Currently on view at Little Rock’s Historic Arkansas Museum, “That Survival Apparatus,” an exhibition by emerging artist Justin Tyler Bryant featuring enigmatic portraits of African American luminaries, spans the media of lithography, book arts, and painting. Through the artist’s delicate grayscale renderings of his subjects’ mouths, cheeks, and jawlines—and the complete erasure or absence of the remaining facial features—the images depicted by the twelve lithographs on view hover between significations of there and not-there, known and unknowable, beloved and effaced. This presentation leaves the figures’ expressions unreadable: the mouths are clearly and tenderly etched but are enclosed by a void. The bodies are achromatic expanses.
The image in the lithograph Ah Ha shows a woman’s mouth agape and embedded in the mere outline of a body. Her head is thrust back, possibly from the impact of being forced forward by the two police officers that bookend her person, or from the strain of a burgeoning cry. The officers—one white, the other black—have easy, boastful smiles, and their figures are fully drawn. The female figure’s feet are lifted away from the ground; the outline of her head is diaphanous like a poppy, her legs are swung to the side like a pendulum, and the gestural weight of her body sways between the registers of ebullient dance and captive horror.
The surrounding ethereal prints depicting Maya Angelou, Langston Hughes, Richard Wright, members of the Niagara Movement, and a coterie of civil rights leaders are intimately presented, salon-style on a single wall like family portraits. According to the artist, Angelou’s poem “The Mask” provided a framework for Bryant’s show. Building on Paul Lawrence Dunbar’s earlier poem “We Wear the Masks,” Angelou’s “The Mask” imagines the interior voice of an aged black domestic worker who is forced by circumstances to smile or laugh in the face of discrimination and abuse. She writes, in part,
Seventy years in these folks’ world
The child I works for calls me girl
I say “HA! HA! HA! Yes ma’am!”
For workin’s sake
I’m too proud to bend and
Too poor to break
So…I laugh! Until my stomach ache
When I think about myself.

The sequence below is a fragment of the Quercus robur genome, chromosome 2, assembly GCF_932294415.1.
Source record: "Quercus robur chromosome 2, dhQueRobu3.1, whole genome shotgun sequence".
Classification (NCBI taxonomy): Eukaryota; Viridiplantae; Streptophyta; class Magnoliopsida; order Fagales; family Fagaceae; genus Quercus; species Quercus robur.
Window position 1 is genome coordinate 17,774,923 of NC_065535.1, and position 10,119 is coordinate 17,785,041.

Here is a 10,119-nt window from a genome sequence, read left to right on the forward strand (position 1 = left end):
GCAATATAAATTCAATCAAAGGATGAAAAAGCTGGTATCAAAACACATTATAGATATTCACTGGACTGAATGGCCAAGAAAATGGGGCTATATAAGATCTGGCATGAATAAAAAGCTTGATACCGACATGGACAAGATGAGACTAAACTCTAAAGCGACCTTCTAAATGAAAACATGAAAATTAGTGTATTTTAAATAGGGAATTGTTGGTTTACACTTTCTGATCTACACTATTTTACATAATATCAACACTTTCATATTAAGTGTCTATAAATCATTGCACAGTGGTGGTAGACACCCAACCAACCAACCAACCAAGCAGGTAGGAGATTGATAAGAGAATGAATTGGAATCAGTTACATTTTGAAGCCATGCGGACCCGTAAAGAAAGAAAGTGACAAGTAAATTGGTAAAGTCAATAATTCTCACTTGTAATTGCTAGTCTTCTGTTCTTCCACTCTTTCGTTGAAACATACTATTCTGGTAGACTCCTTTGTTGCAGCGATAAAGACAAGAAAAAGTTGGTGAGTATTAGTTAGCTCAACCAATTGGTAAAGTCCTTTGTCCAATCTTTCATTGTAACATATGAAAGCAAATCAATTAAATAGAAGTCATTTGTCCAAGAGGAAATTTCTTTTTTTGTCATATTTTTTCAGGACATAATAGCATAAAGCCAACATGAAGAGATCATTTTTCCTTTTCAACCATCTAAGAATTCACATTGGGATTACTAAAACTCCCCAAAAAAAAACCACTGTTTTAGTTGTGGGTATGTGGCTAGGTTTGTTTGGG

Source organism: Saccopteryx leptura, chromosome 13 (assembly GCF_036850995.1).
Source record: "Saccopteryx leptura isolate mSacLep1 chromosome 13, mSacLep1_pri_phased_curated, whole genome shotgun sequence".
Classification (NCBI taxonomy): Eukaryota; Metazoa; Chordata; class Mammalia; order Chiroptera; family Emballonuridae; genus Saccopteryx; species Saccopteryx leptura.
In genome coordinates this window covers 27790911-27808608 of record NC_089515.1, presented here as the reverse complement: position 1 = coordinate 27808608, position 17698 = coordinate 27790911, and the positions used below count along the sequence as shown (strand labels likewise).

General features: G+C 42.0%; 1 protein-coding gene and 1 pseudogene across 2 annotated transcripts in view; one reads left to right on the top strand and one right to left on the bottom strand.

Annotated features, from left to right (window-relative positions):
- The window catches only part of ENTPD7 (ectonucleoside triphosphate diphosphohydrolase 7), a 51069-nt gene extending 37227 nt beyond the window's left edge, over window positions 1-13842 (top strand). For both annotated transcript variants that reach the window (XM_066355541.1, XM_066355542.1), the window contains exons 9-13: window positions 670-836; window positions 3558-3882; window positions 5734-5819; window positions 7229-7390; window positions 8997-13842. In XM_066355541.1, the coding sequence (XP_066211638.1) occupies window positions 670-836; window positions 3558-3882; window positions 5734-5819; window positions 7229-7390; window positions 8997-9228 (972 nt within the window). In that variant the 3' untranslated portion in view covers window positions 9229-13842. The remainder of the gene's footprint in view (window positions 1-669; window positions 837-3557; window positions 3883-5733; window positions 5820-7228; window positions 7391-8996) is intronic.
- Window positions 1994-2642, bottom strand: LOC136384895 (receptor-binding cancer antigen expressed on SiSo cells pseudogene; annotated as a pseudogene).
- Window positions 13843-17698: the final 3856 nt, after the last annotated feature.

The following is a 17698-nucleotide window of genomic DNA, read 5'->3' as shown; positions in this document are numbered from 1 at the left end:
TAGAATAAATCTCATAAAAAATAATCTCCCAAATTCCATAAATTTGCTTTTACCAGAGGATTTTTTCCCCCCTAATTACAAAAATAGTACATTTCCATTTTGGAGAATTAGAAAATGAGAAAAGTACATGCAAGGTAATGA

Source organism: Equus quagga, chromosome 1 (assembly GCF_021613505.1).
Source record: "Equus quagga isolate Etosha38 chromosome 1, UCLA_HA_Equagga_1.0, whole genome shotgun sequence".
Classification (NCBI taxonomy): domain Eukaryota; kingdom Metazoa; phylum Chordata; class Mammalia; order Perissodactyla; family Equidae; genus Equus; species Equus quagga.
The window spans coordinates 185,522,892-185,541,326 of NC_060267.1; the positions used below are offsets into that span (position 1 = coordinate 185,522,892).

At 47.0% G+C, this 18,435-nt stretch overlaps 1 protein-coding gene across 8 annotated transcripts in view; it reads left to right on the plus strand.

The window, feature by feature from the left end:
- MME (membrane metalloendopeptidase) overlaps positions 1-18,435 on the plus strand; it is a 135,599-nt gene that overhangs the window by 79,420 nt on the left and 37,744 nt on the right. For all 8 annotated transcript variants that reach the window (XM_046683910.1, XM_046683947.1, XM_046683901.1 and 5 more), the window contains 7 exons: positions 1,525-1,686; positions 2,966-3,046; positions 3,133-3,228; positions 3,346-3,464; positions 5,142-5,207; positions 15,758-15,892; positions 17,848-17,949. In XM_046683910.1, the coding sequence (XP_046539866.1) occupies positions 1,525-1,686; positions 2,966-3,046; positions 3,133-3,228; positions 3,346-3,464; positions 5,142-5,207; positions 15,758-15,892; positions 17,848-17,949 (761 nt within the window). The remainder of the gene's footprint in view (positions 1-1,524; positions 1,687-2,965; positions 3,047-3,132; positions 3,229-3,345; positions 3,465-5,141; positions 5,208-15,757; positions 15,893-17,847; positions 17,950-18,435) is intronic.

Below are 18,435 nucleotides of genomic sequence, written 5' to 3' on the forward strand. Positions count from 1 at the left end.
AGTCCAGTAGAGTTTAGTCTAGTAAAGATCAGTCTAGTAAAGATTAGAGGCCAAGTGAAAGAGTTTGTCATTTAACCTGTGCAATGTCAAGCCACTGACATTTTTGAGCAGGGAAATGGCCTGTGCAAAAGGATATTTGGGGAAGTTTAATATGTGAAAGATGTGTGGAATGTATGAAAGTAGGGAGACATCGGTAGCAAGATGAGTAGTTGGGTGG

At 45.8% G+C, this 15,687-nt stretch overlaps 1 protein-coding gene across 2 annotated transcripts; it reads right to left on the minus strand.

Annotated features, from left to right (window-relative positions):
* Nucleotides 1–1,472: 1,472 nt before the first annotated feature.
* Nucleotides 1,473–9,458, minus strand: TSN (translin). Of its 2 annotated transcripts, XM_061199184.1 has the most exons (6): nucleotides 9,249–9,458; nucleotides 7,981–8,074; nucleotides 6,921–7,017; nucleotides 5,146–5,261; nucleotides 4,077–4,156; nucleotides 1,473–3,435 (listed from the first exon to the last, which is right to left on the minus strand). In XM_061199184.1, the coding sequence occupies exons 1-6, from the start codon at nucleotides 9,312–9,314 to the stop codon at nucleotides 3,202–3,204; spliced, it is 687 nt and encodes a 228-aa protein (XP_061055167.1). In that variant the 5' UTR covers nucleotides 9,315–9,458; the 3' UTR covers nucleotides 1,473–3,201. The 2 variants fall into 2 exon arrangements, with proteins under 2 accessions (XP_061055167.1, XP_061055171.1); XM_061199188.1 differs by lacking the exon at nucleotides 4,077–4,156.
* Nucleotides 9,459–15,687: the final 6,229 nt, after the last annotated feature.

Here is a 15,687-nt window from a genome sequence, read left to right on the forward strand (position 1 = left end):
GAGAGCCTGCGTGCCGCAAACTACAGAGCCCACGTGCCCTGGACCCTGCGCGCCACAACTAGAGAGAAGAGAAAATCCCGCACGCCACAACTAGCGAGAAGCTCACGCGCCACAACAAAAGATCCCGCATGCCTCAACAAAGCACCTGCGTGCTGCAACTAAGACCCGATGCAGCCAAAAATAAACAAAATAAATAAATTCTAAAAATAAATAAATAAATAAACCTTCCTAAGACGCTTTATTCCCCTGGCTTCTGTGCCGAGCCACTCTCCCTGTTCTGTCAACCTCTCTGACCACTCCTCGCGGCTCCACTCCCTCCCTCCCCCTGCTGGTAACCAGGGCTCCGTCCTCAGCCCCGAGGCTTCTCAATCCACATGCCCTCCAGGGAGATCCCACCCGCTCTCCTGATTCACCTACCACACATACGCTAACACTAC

For Bryant, “The Mask” isn’t just a metaphor for marginalized people doing what is necessary to survive: performing the roles put upon them by racist and sexist social strictures. It also represents an evolving methodology of cultural resilience constituted by strategies such as hidden transcripts and code-switching.
In Zora, the mouth and front teeth of novelist and anthropologist Zora Neale Hurston are clearly drawn, as are the spheres comprising her necklace, but the rest of the author’s visage is blank. At first glance, the blanched negative spaces seem to recede then pulse forward, as in a high-relief sculpture. The eye doesn’t quite know what to do with that emptiness. In another portrait, Rosa Parks’s beatific smile is framed by the mountainous line of her collar below and the thin suggestion of a nose above. The rest of her face is eggshell and blank, leading the eye again to search for information.
In an installation called Black Radical Nerd, the altered covers of books by Martin Luther King, Jr. and W.E.B. Du Bois frame portraits of figures such as the character Steve Urkel from the 90s sitcom Family Matters and comedian Damon Wayans. Bryant’s presentation of partial portraits within the archival context suggested by these books and the museum more broadly serves as a comment on the erasure of nonwhite perspectives in historical narratives. The book installation shares space with the diptych Ascension, in which images of faces torn from magazines are recreated in delicate washes of watercolor. The visual depth of the watercolors and fissures of torn paper makes the painting almost appear like a cracked fresco.
In the work on view in “That Survival Apparatus,” Bryant suggests that the partial stories provided by history have not only robbed the present of broad cultural inheritances but also of memories of individuals’ idiosyncrasies and particularities. Through such gestures as wryly depicting the facial features of Urkel within the cover of Malcolm X’s biography, Bryant teasingly reminds viewers that received notions are almost always oversimplifications, caricatures stripped of life’s complexity. This is as true of the false monolith of “black people” as it is of individual figures like Malcolm X.
In the face of our partial histories, biased impressions, and personal prejudices, how can truth and a direction forward be discerned? Bryant’s work suggests that one way is by learning to pay attention to the details as well as the absences. In his 2015 book Between the World and Me, Ta-Nehisi Coates describes finding a redemptive truth in the indelible specificity of the people of his community. He said his truth was “made of small hard things—aunts and uncles, smoke breaks after sex, girls on stoops drinking from mason jars. These truths carried the black body beyond slogans and gave it color and texture.”
Justin Tyler Bryant’s “That Survival Apparatus” remains on view at the Historic Arkansas Museum in Little Rock through Oct. 7.